Papers, Volume 28

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Princeton University Press, 2000 - Biography & Autobiography - 688 pages

This volume brings Jefferson into retirement after his tenure as Secretary of State and returns him to private life at Monticello. He professes his desire to be free of public responsibilities and live the life of a farmer, spending his time tending to his estates. Turning his attention to the improvement of his farms and finances, Jefferson surveys his fields, experiments with crop rotation, and establishes a nailery on Mulberry Row. He embarks upon an ambitious plan to renovate Monticello, a long-term task that will eventually transform his residence.


Although Jefferson is distant from Philadelphia, the seat of the federal government, he is not completely divorced from the politics of the day. His friends, especially James Madison, with whom he exchanges almost sixty letters in the period covered by this volume, keep him fully informed about the efforts of Republican county and town meetings, the Virginia General Assembly, Congress, and the press to counter Federalist policies. An emerging Republican opposition is taking shape in response to the Jay Treaty, and Jefferson is keenly interested in its progress. Although in June, 1795, he claims to have "proscribed newspapers" from Monticello, in fact he never entirely cuts himself off from the world. At the end of that year, he takes pains to ensure that he will have two full sets of Benjamin Franklin Bache's Aurora, the influential Republican newspaper, one set to be held in Philadelphia for binding and one to be sent directly to Monticello.


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Contents

From George Washington 1 January
3
From Harry Innes 21 January
9
To James Innes 3 February
15
Copyright

72 other sections not shown

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About the author (2000)

Politician, philosopher, farmer, architect, and author, Jefferson was born to Peter and Jane Randolph Jefferson on April 13, 1743, in Tuckahoe, Virginia. As Jefferson observed in his autobiography, his parents could "trace their pedigree far back in England and Scotland." At the age of 16, Thomas Jefferson entered William and Mary College; at age 24, Jefferson was admitted to the bar; at 25, he was elected to the Virginia Assembly. Renowned for his political contributions to the American colonies, and later, to the embryonic Republic, Jefferson published in 1774 A Summary View of the Rights of British America, celebrating the inalienable natural rights claimed by the colonialists. In 1775 Jefferson was elected to the Continental Congress; in 1776 he joined the five-person committee responsible for drafting the Declaration of Independence---a document that is widely regarded as being largely Jefferson's own work. In 1779 Jefferson was elected governor of the state of Virginia, and in subsequent years he distinguished himself both as a cosmopolitan international politician and as a man committed to the future of Virginia. In 1789 he was appointed U.S. secretary of state, in 1797 he served as vice president under President John Adams, and in 1801 he was elected third president of the United States. Jefferson's literary career was no less stellar than his political accomplishments. He authored tracts and books on such diverse subjects as gardening, the life of Jesus, the history of Virginia, and the practices of farming. The precise descriptions of nature that inform his Notes on the State of Virginia (1787) are frequently credited with foreshadowing the Hudson River school of aesthetics. Thomas Jefferson died on the fourth of July. His grave marker, engraved with words of his own choosing, states, "Here lies Thomas Jefferson, Author of the Declaration of American Independence, of the Statute of Virginia for Religious Freedom and Father of the University of Virginia.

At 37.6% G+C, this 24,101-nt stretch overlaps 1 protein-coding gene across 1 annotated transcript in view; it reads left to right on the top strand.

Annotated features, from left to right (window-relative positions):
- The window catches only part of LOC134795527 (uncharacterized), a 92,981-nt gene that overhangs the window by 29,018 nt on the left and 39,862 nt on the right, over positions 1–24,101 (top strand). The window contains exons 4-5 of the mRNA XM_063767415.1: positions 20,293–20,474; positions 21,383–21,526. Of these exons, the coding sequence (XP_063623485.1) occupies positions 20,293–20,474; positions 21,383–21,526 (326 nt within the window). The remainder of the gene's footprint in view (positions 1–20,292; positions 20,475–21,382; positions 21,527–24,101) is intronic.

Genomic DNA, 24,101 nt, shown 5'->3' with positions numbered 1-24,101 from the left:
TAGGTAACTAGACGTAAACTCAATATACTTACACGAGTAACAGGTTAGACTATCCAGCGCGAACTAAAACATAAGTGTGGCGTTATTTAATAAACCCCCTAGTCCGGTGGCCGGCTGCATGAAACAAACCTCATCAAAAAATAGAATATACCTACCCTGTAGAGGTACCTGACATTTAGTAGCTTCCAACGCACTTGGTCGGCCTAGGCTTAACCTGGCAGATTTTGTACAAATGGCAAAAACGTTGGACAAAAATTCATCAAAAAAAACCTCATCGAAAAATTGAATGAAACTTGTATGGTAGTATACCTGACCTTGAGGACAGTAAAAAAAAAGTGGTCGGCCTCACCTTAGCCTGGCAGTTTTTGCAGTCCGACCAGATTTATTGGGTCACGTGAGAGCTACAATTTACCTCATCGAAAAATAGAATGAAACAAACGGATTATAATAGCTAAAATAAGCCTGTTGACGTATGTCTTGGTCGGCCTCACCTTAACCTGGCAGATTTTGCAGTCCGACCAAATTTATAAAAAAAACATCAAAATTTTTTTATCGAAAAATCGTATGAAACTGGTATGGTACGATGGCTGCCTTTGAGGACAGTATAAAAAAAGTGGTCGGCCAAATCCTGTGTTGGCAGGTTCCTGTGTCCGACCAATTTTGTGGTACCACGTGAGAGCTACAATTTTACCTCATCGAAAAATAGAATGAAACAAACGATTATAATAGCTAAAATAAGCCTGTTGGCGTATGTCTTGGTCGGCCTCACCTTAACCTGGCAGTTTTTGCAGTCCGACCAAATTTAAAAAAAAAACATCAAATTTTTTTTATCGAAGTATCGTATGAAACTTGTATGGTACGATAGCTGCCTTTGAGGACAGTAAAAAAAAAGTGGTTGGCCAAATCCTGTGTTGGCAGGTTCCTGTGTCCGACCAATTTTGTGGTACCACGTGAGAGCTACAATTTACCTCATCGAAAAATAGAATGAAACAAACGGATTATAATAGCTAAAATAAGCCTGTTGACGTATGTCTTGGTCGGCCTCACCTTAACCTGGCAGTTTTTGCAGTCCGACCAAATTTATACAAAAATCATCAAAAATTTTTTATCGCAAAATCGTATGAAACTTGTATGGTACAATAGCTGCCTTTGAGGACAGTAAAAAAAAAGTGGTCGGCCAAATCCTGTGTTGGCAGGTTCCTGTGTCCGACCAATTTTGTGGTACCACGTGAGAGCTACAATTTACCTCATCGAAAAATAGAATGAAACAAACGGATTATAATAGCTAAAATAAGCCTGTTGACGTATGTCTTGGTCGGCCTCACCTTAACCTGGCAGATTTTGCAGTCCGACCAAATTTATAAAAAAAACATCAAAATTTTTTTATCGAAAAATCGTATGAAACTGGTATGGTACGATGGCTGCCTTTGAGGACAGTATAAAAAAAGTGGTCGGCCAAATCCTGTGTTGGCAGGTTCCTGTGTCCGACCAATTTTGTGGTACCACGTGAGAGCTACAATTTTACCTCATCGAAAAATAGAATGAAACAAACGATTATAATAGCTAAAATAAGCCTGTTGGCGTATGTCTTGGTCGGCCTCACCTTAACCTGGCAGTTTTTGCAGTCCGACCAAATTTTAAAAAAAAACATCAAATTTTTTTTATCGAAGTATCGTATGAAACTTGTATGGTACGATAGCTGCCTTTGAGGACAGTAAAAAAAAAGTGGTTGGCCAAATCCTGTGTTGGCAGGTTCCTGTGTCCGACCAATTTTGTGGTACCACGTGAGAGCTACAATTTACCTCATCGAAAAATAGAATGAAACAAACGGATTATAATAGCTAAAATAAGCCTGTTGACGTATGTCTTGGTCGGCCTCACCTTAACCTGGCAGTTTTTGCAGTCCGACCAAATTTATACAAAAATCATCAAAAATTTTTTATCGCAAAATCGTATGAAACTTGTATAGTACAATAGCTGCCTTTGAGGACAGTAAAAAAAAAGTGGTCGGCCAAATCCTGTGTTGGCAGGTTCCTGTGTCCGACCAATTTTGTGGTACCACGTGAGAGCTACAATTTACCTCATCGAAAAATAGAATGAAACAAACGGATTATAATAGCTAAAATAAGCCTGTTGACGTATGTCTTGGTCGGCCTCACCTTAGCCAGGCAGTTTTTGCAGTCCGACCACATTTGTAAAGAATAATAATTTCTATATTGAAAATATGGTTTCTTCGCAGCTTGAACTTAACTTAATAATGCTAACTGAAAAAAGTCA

JULIAN P. BOYD (1903 - 1980) was editor of The Papers of Thomas Jefferson. GERARD W. GAWALT is a Library of Congress manuscript historian and specialist on Jefferson and early American history.

L. H. Butterfield was editor in chief of The Adams Papers.

John Catanzariti edited the Jefferson Papers while he was Senior Research Scholar at Princeton University. The Associate Editors of this volume are Eugene R. Sheridan, J. Jefferson Looney, James P. McClure, and Elaine Weber Pascu. Barbara B. Oberg, Senior Research Scholar at Princeton University, is the General Editor of "The Papers of Thomas Jefferson.

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